* SocGen settles with LIA for 963 mln euros
* SocGen says books 350 mln euro legal provision
* Talks with U.S. authorities to continue for several months
* SocGen reports Q1 net income down 19 pct (Releads, adds CEO comments, details, share price)
By Maya Nikolaeva and Julien Ponthus
PARIS, May 4 (Reuters) - Societe Generale avoided a costly and potentially embarrassing court case on Thursday by agreeing to pay nearly 1 billion euros ($1.1 billion) to settle a long-running dispute with the Libyan Investment Authority (LIA).
France’s second-biggest listed bank reached an 11th-hour settlement over LIA allegations that trades were secured as part of a “fraudulent and corrupt scheme” involving the payment of $58.5 million by SocGen to a Panamanian-registered company.
“By settling this dispute ... we avoid a long trial that would have demanded a lot of resources,” SocGen CEO Frederic Oudea told journalists on a results call, adding that the bank was now able to concentrate its energy on its main businesses.
A spokesman in Paris said SocGen was paying 963 million euros as part of the Libya settlement, which overshadowed a fall of 19 percent in SocGen’s first-quarter net income to 747 million euros which it posted on Thursday.
Asked if SocGen had taken any sanctions against employees or if any of its staff had left the bank as a result of the case, Oudea said “appropriate measures” had and would be taken, while SocGen added that it had apologised to the LIA.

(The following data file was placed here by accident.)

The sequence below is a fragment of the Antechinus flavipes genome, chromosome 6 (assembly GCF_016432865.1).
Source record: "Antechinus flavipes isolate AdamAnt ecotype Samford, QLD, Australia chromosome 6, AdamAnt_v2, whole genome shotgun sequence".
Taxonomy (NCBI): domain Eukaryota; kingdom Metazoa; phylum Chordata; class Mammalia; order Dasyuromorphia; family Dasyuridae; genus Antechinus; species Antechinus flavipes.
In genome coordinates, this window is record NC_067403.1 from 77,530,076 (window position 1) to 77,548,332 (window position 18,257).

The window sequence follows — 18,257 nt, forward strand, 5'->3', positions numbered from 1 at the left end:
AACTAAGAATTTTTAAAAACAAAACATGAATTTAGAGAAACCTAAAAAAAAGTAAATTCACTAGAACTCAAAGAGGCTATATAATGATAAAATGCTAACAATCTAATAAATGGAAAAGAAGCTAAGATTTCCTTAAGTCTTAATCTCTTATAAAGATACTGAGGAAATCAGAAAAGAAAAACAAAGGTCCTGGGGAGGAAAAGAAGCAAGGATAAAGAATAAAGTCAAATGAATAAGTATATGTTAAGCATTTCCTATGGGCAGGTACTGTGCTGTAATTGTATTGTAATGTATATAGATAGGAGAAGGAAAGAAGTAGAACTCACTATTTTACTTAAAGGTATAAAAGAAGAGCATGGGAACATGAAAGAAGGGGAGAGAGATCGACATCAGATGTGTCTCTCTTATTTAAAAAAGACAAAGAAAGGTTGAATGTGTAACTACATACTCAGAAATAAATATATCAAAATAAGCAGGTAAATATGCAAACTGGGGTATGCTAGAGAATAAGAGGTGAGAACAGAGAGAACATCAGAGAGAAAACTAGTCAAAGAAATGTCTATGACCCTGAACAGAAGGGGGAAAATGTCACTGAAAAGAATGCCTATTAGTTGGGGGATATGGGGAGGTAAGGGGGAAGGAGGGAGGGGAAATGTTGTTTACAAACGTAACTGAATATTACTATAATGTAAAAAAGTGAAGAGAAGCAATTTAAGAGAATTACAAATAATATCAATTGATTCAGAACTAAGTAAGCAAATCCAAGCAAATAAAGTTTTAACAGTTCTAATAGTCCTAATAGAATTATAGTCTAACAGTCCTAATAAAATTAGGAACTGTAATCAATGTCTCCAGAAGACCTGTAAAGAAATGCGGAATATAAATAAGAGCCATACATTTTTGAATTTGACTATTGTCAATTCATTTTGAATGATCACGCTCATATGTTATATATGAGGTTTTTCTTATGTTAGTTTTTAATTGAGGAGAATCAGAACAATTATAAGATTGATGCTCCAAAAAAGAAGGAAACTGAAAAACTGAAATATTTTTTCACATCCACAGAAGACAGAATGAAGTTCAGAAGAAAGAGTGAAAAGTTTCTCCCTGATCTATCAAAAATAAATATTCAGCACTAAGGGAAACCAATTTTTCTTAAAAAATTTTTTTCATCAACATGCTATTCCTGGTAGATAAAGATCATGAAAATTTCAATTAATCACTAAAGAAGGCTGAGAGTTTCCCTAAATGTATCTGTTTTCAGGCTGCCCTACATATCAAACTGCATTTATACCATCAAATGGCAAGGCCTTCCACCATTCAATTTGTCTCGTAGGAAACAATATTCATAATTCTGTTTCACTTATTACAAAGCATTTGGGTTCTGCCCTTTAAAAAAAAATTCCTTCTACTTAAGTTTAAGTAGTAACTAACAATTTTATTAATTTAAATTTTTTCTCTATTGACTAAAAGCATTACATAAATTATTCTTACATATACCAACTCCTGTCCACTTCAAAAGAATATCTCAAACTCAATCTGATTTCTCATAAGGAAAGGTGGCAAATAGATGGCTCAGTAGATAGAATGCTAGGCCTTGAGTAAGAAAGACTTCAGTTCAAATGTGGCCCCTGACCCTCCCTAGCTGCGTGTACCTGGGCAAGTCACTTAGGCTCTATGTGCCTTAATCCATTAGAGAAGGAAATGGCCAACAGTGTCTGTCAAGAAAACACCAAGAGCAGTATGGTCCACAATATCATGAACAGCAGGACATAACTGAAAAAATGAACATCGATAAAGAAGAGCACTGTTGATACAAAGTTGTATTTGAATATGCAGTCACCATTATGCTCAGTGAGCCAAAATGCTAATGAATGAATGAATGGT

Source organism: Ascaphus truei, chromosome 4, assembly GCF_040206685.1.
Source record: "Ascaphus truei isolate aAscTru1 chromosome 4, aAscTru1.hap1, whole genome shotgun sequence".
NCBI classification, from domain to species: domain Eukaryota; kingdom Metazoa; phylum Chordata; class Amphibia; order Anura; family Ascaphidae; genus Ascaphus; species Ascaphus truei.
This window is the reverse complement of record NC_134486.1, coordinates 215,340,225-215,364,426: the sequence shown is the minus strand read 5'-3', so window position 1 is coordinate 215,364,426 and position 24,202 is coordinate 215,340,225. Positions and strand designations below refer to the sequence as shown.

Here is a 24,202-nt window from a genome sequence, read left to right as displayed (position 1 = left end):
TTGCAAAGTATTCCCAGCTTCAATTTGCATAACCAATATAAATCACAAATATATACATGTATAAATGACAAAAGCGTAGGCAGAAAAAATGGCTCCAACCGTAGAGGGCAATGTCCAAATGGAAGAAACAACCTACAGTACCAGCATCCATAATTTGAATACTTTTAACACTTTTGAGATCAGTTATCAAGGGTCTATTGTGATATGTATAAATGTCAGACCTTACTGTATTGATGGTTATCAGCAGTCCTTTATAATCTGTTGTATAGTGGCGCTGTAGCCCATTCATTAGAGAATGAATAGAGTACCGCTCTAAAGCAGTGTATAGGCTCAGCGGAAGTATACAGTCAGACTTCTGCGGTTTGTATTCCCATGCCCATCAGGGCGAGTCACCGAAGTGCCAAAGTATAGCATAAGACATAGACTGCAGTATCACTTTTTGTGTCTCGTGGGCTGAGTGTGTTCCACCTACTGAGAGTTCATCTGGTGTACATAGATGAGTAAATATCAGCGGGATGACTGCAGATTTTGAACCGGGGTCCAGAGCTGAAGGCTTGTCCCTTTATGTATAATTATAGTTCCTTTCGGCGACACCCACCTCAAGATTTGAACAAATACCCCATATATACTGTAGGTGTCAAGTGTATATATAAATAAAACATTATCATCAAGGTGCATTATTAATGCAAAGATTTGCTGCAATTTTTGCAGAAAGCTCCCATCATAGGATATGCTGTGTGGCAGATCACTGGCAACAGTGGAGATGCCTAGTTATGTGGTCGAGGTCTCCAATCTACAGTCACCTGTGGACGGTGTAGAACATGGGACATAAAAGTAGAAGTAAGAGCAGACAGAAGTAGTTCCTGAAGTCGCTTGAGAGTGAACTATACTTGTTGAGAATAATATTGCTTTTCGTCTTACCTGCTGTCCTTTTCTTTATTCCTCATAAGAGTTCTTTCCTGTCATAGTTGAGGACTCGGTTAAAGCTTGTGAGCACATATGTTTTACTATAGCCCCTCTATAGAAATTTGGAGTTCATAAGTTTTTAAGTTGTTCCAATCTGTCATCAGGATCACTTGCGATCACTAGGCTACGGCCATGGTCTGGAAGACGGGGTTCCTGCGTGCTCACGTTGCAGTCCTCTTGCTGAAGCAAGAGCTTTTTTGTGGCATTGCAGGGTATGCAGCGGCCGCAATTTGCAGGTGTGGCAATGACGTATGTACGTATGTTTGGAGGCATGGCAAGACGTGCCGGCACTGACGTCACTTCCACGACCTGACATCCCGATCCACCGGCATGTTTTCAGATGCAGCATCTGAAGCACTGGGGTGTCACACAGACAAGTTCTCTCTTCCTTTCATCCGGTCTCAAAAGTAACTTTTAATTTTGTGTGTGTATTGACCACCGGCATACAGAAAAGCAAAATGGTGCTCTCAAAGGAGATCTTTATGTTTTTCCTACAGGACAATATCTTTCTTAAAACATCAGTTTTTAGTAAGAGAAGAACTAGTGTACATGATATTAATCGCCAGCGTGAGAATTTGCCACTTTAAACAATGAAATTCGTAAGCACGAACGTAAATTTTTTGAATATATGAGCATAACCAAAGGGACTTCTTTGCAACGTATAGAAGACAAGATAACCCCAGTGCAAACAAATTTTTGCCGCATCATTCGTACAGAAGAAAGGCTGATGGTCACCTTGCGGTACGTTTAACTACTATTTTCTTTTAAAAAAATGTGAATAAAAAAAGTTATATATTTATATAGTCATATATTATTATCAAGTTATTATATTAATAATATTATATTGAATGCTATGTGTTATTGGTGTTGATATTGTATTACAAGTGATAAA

The Libyan fund lost a high-profile case last summer against Goldman Sachs in which it tried to claw back $1.2 billion from the Wall Street firm relating to nine equity derivatives investments carried out in 2008.
The settlement also marks the end of proceedings against Libyan businessman Walid Giahmi who controlled Lenaida, the Panamanian-registered company alleged to have been paid by SocGen, which was dissolved in 2010.
“This is a complete exoneration of my client, who has been subject to serious allegations involving bribery and intimidation for the past three years,” Giahmi’s lawyer, Kathryn Garbett, head of fraud defence at Mishcon de Reya, said, adding that her client was relieved the case was over.
While significant, the Libyan settlement does not mark the end of SocGen’s legal woes, with the bank still in talks with U.S. authorities over dollar transfers it made on behalf of entities based in countries subject to economic sanctions.
Oudea, who is seeking to turn the page following a series of legal disputes and scandals so that he can focus on a new strategic plan under a new management structure, said those discussions would continue for at least several months.
“Among French banks, SocGen is the only one that does not seem to be able to get rid of recurring reputational problems,” analysts at Kepler Cheuvreux, who kept a “buy” rating on SocGen, said.
SocGen shares were down 0.4 percent at 1030 GMT following the results, which came a day after BNP Paribas, France’s biggest bank by market capitalisation, beat forecasts with higher first-quarter profits. (Additional reporting by Claire Milhench in London and Jean-Michel Belot in Paris; Editing by Sudip Kar-Gupta/Greg Mahlich/Alexander Smith)